The annual fish count is done with a rotary screw trap. This is an eight-foot-diameter metal funnel that is floated half-submerged on the Napa River north of Trancas Street. It turns with the current and guides fish into a water-filled compartment trap to await counting.
With the snip of oversize scissors through a red ribbon across the Napa Valley Vine Trail, visitors were introduced to the newest art installation adorning the county’s prime walking path – a blend of brightly colored lines and metal silhouettes that pays homage to the very people jogging and cycling past it.
Having taken shape since June on 710 feet of fencing behind the Napa city corporation yard, “Begin and Continue” received its dedication Tuesday afternoon as the latest large-scale artwork on the pathway planned to stretch from Calistoga to Vallejo.
What had been a block-long band of plain plastic fence slats had become, under the hands of the Napa artist Mikey Kelly, a wave of diagonal, crisscrossing lines in blue and purple and yellow and green, supporting the aluminum shadow figures of runners, strollers and other trail users.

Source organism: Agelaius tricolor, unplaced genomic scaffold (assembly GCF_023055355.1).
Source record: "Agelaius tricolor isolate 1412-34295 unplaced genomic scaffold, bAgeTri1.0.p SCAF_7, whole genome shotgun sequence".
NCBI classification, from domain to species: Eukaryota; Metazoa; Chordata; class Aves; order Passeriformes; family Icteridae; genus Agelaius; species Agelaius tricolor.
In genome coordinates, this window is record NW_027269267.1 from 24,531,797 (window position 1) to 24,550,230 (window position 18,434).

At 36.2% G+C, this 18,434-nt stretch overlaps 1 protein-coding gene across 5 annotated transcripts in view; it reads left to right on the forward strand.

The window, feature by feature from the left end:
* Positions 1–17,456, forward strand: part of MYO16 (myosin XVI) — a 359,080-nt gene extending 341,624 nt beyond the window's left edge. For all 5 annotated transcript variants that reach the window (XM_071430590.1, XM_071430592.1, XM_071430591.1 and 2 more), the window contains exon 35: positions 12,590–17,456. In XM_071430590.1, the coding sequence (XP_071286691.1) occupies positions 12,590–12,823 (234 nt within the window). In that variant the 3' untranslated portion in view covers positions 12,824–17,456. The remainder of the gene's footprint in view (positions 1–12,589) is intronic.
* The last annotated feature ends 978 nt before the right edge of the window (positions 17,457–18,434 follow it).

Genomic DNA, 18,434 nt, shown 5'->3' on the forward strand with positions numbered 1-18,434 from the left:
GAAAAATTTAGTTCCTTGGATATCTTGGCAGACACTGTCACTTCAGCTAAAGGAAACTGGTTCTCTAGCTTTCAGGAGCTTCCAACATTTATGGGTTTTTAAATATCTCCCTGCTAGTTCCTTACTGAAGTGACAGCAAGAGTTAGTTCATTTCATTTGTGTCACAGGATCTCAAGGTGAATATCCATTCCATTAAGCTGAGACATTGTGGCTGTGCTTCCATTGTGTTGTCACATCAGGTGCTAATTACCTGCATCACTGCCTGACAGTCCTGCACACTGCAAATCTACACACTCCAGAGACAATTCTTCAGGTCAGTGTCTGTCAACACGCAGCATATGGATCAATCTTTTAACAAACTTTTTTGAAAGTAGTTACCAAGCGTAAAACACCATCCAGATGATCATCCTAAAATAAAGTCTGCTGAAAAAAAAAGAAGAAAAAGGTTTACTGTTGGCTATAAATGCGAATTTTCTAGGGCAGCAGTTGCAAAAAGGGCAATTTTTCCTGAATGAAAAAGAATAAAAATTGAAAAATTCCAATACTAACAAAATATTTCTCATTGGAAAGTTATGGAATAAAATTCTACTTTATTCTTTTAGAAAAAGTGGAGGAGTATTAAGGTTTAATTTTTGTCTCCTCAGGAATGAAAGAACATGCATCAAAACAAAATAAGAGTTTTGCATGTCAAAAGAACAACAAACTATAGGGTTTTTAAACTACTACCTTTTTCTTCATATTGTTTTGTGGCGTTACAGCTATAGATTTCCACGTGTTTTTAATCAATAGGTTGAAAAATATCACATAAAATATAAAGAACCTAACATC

“Begin and Continue” extends Napa’s effort to beautify Vine Trail sections running through industrial, sometimes gritty areas of the city – a quest Mayor Jill Techel predicted will increase Napans’ pride in their town.
“These are the special things that pull a community together,” she told about two dozen guests during a brief ceremony at the trail’s Jackson Street crossing before cutting the ribbon just after 2 p.m. “It’s great fun to be on the trail or the Wine Train, and see the trail being transformed by this art.”